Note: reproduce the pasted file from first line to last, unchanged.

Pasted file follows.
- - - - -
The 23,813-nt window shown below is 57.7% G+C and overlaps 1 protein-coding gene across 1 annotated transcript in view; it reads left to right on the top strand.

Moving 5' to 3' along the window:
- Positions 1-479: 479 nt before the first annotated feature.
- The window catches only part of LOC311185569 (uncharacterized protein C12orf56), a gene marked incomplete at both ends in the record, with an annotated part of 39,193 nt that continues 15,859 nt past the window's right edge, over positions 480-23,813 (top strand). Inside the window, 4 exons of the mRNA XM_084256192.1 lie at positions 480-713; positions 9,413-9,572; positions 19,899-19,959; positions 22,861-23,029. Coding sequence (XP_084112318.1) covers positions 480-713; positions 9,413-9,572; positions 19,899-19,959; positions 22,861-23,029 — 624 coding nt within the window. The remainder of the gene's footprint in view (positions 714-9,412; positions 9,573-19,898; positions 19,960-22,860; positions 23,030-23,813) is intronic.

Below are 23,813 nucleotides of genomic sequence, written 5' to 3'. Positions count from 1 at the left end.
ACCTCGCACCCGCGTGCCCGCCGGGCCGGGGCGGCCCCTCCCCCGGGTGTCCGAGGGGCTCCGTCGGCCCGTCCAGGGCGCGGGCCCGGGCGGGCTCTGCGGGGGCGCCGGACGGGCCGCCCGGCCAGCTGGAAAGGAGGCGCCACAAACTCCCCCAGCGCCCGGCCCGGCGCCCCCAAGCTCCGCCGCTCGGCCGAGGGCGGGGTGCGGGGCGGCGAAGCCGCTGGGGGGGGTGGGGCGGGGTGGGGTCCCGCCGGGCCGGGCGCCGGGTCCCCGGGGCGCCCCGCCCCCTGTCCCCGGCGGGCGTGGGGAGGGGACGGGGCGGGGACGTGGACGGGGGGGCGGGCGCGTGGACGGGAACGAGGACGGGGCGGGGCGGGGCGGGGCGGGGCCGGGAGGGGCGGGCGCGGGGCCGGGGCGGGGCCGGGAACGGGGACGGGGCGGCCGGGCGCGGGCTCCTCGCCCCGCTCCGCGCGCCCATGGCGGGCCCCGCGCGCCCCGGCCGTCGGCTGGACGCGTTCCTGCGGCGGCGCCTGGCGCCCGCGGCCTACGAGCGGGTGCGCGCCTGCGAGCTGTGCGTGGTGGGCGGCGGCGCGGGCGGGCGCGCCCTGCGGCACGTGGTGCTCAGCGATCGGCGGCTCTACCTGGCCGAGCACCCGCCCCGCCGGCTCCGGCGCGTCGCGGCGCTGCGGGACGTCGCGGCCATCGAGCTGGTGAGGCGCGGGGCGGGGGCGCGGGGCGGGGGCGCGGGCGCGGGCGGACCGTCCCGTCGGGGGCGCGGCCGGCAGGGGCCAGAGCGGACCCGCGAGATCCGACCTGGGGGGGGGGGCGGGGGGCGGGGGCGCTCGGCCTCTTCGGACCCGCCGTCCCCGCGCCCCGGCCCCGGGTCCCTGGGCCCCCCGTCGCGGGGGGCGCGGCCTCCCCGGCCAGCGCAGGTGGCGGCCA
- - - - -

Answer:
The 23,813-nt window shown below is 57.7% G+C and overlaps 1 protein-coding gene across 1 annotated transcript in view; it reads left to right on the top strand.

Moving 5' to 3' along the window:
- Positions 1-479: 479 nt before the first annotated feature.
- The window catches only part of LOC311185569 (uncharacterized protein C12orf56), a gene marked incomplete at both ends in the record, with an annotated part of 39,193 nt that continues 15,859 nt past the window's right edge, over positions 480-23,813 (top strand). Inside the window, 4 exons of the mRNA XM_084256192.1 lie at positions 480-713; positions 9,413-9,572; positions 19,899-19,959; positions 22,861-23,029. Coding sequence (XP_084112318.1) covers positions 480-713; positions 9,413-9,572; positions 19,899-19,959; positions 22,861-23,029 — 624 coding nt within the window. The remainder of the gene's footprint in view (positions 714-9,412; positions 9,573-19,898; positions 19,960-22,860; positions 23,030-23,813) is intronic.

Below are 23,813 nucleotides of genomic sequence, written 5' to 3'. Positions count from 1 at the left end.
ACCTCGCACCCGCGTGCCCGCCGGGCCGGGGCGGCCCCTCCCCCGGGTGTCCGAGGGGCTCCGTCGGCCCGTCCAGGGCGCGGGCCCGGGCGGGCTCTGCGGGGGCGCCGGACGGGCCGCCCGGCCAGCTGGAAAGGAGGCGCCACAAACTCCCCCAGCGCCCGGCCCGGCGCCCCCAAGCTCCGCCGCTCGGCCGAGGGCGGGGTGCGGGGCGGCGAAGCCGCTGGGGGGGGTGGGGCGGGGTGGGGTCCCGCCGGGCCGGGCGCCGGGTCCCCGGGGCGCCCCGCCCCCTGTCCCCGGCGGGCGTGGGGAGGGGACGGGGCGGGGACGTGGACGGGGGGGCGGGCGCGTGGACGGGAACGAGGACGGGGCGGGGCGGGGCGGGGCGGGGCCGGGAGGGGCGGGCGCGGGGCCGGGGCGGGGCCGGGAACGGGGACGGGGCGGCCGGGCGCGGGCTCCTCGCCCCGCTCCGCGCGCCCATGGCGGGCCCCGCGCGCCCCGGCCGTCGGCTGGACGCGTTCCTGCGGCGGCGCCTGGCGCCCGCGGCCTACGAGCGGGTGCGCGCCTGCGAGCTGTGCGTGGTGGGCGGCGGCGCGGGCGGGCGCGCCCTGCGGCACGTGGTGCTCAGCGATCGGCGGCTCTACCTGGCCGAGCACCCGCCCCGCCGGCTCCGGCGCGTCGCGGCGCTGCGGGACGTCGCGGCCATCGAGCTGGTGAGGCGCGGGGCGGGGGCGCGGGGCGGGGGCGCGGGCGCGGGCGGACCGTCCCGTCGGGGGCGCGGCCGGCAGGGGCCAGAGCGGACCCGCGAGATCCGACCTGGGGGGGGGGGCGGGGGGCGGGGGCGCTCGGCCTCTTCGGACCCGCCGTCCCCGCGCCCCGGCCCCGGGTCCCTGGGCCCCCCGTCGCGGGGGGCGCGGCCTCCCCGGCCAGCGCAGGTGGCGGCCA